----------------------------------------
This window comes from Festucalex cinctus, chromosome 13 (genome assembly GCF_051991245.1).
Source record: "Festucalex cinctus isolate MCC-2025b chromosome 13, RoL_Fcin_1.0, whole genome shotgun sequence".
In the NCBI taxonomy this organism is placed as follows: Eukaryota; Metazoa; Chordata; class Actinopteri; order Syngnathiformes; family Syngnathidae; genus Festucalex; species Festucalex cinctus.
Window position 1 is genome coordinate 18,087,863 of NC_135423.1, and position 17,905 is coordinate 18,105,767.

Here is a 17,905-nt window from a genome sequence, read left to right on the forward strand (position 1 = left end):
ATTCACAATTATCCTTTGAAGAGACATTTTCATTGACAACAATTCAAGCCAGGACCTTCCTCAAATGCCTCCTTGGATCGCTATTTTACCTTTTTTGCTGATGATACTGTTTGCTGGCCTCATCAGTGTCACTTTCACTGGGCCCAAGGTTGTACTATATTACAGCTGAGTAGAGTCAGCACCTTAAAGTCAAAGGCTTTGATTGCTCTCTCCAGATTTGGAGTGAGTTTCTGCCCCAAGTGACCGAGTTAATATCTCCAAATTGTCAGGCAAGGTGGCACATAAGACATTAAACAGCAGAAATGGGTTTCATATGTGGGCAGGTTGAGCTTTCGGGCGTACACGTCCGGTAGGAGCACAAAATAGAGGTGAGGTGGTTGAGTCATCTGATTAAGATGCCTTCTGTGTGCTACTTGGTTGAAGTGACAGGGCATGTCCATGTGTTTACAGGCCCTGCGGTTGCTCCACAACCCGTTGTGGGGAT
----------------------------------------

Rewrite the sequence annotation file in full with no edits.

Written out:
This window comes from Festucalex cinctus, chromosome 13 (genome assembly GCF_051991245.1).
Source record: "Festucalex cinctus isolate MCC-2025b chromosome 13, RoL_Fcin_1.0, whole genome shotgun sequence".
In the NCBI taxonomy this organism is placed as follows: Eukaryota; Metazoa; Chordata; class Actinopteri; order Syngnathiformes; family Syngnathidae; genus Festucalex; species Festucalex cinctus.
Window position 1 is genome coordinate 18,087,863 of NC_135423.1, and position 17,905 is coordinate 18,105,767.

Here is a 17,905-nt window from a genome sequence, read left to right on the forward strand (position 1 = left end):
ATTCACAATTATCCTTTGAAGAGACATTTTCATTGACAACAATTCAAGCCAGGACCTTCCTCAAATGCCTCCTTGGATCGCTATTTTACCTTTTTTGCTGATGATACTGTTTGCTGGCCTCATCAGTGTCACTTTCACTGGGCCCAAGGTTGTACTATATTACAGCTGAGTAGAGTCAGCACCTTAAAGTCAAAGGCTTTGATTGCTCTCTCCAGATTTGGAGTGAGTTTCTGCCCCAAGTGACCGAGTTAATATCTCCAAATTGTCAGGCAAGGTGGCACATAAGACATTAAACAGCAGAAATGGGTTTCATATGTGGGCAGGTTGAGCTTTCGGGCGTACACGTCCGGTAGGAGCACAAAATAGAGGTGAGGTGGTTGAGTCATCTGATTAAGATGCCTTCTGTGTGCTACTTGGTTGAAGTGACAGGGCATGTCCATGTGTTTACAGGCCCTGCGGTTGCTCCACAACCCGTTGTGGGGAT